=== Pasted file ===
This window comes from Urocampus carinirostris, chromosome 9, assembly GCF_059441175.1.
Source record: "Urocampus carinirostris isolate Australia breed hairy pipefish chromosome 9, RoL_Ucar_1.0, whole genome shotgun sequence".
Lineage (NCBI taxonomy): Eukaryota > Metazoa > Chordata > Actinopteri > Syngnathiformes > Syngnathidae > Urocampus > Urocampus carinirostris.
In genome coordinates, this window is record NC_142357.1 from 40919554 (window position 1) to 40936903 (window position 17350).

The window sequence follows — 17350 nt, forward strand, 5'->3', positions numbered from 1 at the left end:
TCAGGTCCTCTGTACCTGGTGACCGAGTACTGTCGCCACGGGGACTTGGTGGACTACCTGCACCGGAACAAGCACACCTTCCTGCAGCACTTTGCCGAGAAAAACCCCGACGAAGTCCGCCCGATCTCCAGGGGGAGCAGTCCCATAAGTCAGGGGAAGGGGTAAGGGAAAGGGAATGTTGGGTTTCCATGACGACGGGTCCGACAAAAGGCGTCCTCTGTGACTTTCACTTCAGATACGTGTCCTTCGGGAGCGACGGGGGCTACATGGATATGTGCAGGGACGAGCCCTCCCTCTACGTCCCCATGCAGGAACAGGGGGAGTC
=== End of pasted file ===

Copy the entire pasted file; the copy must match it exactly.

This window comes from Urocampus carinirostris, chromosome 9, assembly GCF_059441175.1.
Source record: "Urocampus carinirostris isolate Australia breed hairy pipefish chromosome 9, RoL_Ucar_1.0, whole genome shotgun sequence".
Lineage (NCBI taxonomy): Eukaryota > Metazoa > Chordata > Actinopteri > Syngnathiformes > Syngnathidae > Urocampus > Urocampus carinirostris.
In genome coordinates, this window is record NC_142357.1 from 40919554 (window position 1) to 40936903 (window position 17350).

The window sequence follows — 17350 nt, forward strand, 5'->3', positions numbered from 1 at the left end:
TCAGGTCCTCTGTACCTGGTGACCGAGTACTGTCGCCACGGGGACTTGGTGGACTACCTGCACCGGAACAAGCACACCTTCCTGCAGCACTTTGCCGAGAAAAACCCCGACGAAGTCCGCCCGATCTCCAGGGGGAGCAGTCCCATAAGTCAGGGGAAGGGGTAAGGGAAAGGGAATGTTGGGTTTCCATGACGACGGGTCCGACAAAAGGCGTCCTCTGTGACTTTCACTTCAGATACGTGTCCTTCGGGAGCGACGGGGGCTACATGGATATGTGCAGGGACGAGCCCTCCCTCTACGTCCCCATGCAGGAACAGGGGGAGTC